The effects of making weight on female wrestlers

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Sabrina Urdaneta

At the St. Clair girls tournament, sophomore Brooklyn Eddy takes on her opponent from St. Charles High School. Eddy joined wrestling for the first time more than halfway through the season and managed to obtain three pins for beating her opponent. “Wrestling is different from everything you ever do in your life. When you’re on the mat, you have to leave everything there, and you have to fail to succeed,” Eddy said.

In the last 10 years, over 22,000 high school female wrestlers joined the sport in the U.S., and 15 states will be hosting their first girl’s championship in 2022 and 2023. With an increase in athletes, however, comes a gain in the act of weight cutting or fast weight loss before a wrestling competition to qualify for a specific weight class.

Female wrestlers can experience mental and physical tolls on their health when weight cutting intersects with the detrimental effect social media has on body perception, while male wrestlers do not always feel the same pressure to fit into the media’s standard. Junior wrestler Ella Childress has seen weight-cutting effects on her teammates.

“It’s not necessarily the sport of wrestling’s fault as it is society’s and how it has made young girls feel like they have to be thin,” Childress said. “Girls see they’re getting skinnier, and they have more pressure to fit into society’s beauty standards and the male gaze. They have been taught that food equals fat. No, food equals fuel.” 

Cutting weight can have a different connotation for the boys on the wrestling team. Captain Aaron DeBlasi ate a protein bar a day for a month straight, but for him, this was just something he has gotten used to doing to prepare.

“It sucks because I don’t have nutrients, but I’ve gotten used to it. It’s not a mental thing because the second I’m done with [cutting weight], I go back to eating. So it’s just for wrestling. It’s not mental,” DeBlasi said. 

Although for DeBlasi cutting weight is just part of the sport, he has noticed that it can go deeper for girls.

“I have heard from what the girls say they’re messed up afterward when they have to cut weight, but I haven’t seen it in any guys. We just get used to it and eat afterward,” DeBlasi said. “It affects the girls more, but I think it’s the outside world’s fault and wrestling boosts it.”

Weight cutting has a detrimental effect on a wrestler’s health, regardless of the gender. When freshman Timothy Tullock is trying to cut weight right before a meet, he gets light-headed and begins to fall over and has noticed that his body begins to shake.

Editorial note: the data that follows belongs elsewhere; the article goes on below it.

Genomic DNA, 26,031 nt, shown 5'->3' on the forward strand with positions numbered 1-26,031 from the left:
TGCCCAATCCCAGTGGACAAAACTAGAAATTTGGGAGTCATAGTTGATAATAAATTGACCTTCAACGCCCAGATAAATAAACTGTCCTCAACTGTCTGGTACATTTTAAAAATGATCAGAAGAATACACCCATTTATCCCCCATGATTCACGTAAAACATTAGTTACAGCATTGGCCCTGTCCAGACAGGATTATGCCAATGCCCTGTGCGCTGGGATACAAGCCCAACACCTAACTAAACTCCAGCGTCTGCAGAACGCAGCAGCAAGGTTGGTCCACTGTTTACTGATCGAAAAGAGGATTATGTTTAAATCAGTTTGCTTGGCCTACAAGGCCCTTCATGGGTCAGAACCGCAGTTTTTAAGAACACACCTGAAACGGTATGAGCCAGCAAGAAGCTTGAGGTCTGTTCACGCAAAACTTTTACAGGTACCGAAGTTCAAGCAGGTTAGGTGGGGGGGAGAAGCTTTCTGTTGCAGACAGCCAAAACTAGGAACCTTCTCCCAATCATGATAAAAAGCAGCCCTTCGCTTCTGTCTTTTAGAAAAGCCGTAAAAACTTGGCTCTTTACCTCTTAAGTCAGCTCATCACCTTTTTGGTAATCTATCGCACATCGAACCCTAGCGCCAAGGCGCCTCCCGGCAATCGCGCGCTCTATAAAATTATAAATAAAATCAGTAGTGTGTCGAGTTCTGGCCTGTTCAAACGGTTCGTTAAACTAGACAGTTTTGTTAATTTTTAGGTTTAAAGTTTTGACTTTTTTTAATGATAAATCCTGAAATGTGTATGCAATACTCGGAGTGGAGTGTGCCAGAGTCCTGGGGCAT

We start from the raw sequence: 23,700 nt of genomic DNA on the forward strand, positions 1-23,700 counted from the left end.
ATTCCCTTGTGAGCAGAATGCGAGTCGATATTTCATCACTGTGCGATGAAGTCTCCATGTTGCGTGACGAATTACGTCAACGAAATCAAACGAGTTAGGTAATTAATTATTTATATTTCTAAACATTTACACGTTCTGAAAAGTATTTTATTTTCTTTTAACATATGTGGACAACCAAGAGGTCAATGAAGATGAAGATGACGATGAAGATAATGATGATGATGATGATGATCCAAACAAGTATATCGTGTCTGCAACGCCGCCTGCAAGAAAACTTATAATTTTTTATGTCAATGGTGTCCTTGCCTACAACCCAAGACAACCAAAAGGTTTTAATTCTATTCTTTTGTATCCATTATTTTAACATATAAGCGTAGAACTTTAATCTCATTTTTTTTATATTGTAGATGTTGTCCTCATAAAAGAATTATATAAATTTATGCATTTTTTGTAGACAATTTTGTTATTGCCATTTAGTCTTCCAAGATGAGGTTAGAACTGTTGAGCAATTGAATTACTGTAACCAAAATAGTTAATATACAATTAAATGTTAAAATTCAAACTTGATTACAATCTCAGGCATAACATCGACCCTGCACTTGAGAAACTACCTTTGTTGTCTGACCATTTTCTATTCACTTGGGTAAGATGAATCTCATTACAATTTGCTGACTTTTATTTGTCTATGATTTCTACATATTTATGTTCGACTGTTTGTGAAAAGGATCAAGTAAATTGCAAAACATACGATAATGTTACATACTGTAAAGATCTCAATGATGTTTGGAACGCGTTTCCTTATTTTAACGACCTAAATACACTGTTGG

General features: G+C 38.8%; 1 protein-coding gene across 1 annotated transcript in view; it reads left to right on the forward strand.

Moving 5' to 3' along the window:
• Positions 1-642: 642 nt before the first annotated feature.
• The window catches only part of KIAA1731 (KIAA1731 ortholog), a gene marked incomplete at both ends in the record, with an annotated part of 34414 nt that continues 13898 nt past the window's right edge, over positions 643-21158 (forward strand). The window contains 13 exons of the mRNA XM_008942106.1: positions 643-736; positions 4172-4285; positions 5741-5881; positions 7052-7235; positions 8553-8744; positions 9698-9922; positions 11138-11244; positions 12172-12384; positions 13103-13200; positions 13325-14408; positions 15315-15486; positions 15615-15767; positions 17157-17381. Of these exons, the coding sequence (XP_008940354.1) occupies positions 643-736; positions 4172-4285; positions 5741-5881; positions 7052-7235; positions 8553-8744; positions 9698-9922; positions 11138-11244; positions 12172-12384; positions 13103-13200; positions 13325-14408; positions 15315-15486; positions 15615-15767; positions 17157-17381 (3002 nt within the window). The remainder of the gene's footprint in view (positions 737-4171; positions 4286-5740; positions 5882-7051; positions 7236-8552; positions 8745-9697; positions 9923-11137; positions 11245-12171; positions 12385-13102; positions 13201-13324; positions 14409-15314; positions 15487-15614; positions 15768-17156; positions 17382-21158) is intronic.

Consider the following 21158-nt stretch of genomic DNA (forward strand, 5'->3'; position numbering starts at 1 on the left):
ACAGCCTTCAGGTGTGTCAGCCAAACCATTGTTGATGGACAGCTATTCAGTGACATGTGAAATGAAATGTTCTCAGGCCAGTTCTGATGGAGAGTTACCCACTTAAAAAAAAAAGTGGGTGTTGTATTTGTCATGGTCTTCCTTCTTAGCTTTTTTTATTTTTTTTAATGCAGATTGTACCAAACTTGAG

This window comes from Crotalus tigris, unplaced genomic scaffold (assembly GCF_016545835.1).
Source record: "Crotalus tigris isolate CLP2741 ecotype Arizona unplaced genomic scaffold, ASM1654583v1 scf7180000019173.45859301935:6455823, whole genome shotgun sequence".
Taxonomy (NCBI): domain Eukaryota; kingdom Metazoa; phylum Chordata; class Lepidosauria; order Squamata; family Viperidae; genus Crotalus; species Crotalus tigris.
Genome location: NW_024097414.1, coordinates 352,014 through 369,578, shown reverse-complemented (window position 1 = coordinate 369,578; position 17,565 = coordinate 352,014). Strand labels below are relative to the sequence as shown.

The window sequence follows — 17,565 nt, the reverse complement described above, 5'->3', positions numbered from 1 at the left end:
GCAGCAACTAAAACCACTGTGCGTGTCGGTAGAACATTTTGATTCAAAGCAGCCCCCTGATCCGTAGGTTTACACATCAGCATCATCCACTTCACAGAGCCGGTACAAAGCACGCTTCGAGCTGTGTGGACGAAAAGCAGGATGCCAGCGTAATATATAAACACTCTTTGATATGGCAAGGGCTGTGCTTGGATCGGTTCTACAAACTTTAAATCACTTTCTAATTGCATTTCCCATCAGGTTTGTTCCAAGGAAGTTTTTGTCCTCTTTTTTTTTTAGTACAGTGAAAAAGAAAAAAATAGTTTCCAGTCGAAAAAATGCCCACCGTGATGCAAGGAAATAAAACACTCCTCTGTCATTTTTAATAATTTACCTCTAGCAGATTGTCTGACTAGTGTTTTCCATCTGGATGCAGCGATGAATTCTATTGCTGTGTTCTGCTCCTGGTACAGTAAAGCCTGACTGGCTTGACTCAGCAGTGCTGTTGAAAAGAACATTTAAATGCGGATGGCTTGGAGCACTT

For freshman Evangeline Copeland, cutting weight can be done in multiple ways like sprinting, biking, or even rope climbing. When Copeland first joined wrestling, she was quickly exhausted by all of the exercising she had to do at practice, but it got easier. “It’s tough, and you have to work hard, but it’s all worth it in the end,” Copeland said. (Sabrina Urdaneta)

“I don’t care about getting light-headed or any side effects of weight cutting. It’s all worth it when I get on the mat. All of the pain I have to through to make weight doesn’t bother me because it means I can go out there and wrestle,” Tullock said. “I feel like they [girls]  do compare themselves to each other because they want to look better than everyone else.”

There have been times before a meet during the wrestling season where freshman Triya Gudipati would not eat for two or three days to ensure she achieve her desired weight class. 

“The issue is two worlds mixing, it becomes dangerous because you have a sport that is inviting you to lose weight, it’s inviting you to go down to a lower class, and then you mix that with diet culture and what we see on social media. You want to be like that, so you have this way to get there, [cutting weight is] the means to get to your end, it’s a good excuse. So mixing those two gives someone a solid path down the wrong way,” Gudipati said.

The Missouri State High School Activities Association (MSHSAA) is still trying to figure out the rules they need to implement to ensure wrestlers are safe about weight cutting. However, they have already enacted certain restrictions, including rules stipulating that athletes cannot drop more than one weight class per season.  

“It’s not wrestlings fault. It’s how much you push it. It’s your choice. It’s not like anyone says, ‘you shouldn’t eat for a couple of days.’ There are rules for you to be safe about cutting weight. If you follow or break them, it’s up to you,” Childress said. 

For Tullock, the sport helps him get stronger, and it is an excellent way to let out his anger; even though it can get tough sometimes, it’s all worth it for him. 

“Some days, I just look at food and I’m just like, ‘I’m going to quit wrestling.’ But then when I get there, it’s all worth it,” Tullock said.

Falling into the temptation of using cutting weight to meet societal standards could be difficult for girls, but losing the weight can be done healthily.

“There’s a good way to cut and a bad way to cut. A good way would just be eating healthy food, cutting out the junk food and then a bad way would be starving yourself or just eating one thing a day, and that’s what a lot of girls end up doing,” Childress said.